After resisting the German attack, the Allied armies began advancing, and with that, the race to Berlin was truly on, with the Allied armies in Western Europe desperate to reach the German capital before Stalin’s Soviets could arrive from the east. Less than 2 months after the Battle of the Bulge ended, Allied armies entered Germany, and by early May, Hitler would be dead in his bunker and the war in Europe would be over.

The Greatest Battles in History: The Battle of the Bulge comprehensively covers the entire military situation that led up to the battle, analyzes the decisions made by the battle’s most important leaders, and explains the aftermath of the Allied victory. Along with a bibliography and pictures of important people and places, you will learn about the Bulge like you never have before, in no time at all.

Attrition: The Great War on the Western Front – 1916

by Robin Neillands

1916. The year that a new word entered the military lexicon.

The war of Attrition.

At the start of 1916, the outlook was the Franco-British Armies on the Western Front.

They were getting the men and guns they needed. New technology in the shape of tanks and aircraft was about to appear and, after more than a year of fighting what amounted to private wars, the Entente Powers (Britain, France, Italy and their allies) were about to mount a number of co-ordinated offensives against the German and Austrian Armies, culminating in the Big Push – a joint Anglo-French offensive astride the Somme.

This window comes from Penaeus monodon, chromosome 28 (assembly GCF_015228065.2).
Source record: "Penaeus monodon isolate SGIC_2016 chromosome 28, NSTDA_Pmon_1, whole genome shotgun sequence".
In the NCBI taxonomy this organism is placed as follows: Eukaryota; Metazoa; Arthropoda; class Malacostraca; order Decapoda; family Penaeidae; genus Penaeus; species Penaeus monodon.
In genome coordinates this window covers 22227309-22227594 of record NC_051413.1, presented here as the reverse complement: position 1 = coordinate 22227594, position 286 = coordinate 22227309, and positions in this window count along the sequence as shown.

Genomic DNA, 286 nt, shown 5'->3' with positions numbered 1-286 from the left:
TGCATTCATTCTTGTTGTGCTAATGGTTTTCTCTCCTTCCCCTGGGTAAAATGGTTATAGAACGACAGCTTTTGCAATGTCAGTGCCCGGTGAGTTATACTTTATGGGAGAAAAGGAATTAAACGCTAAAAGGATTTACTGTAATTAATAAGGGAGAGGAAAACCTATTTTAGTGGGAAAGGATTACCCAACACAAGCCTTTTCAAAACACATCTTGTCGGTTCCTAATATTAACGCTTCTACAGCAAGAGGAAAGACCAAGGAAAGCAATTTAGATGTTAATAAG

But then, unfortunately for the Allies, the Germans struck first, at Verdun.

By New Years Day, 1916, the fighting on the Western Front had cost some two million lives – by the end of the year it had risen to four million men and the territorial gains had been negligible.

Focusing on this crucial year, Neillands examines the actions of the principal commanders as they sought a way to win the war and opted for the deadly doctrine of attrition: the notion that it was only possible to win by killing a vast number of soldiers.

The soldiers, German, French, British, Canadian, Australian, died in their hundreds of thousands at Verdun, along the Ancre and on the Pozieres ridge in the muddy fields above the Somme.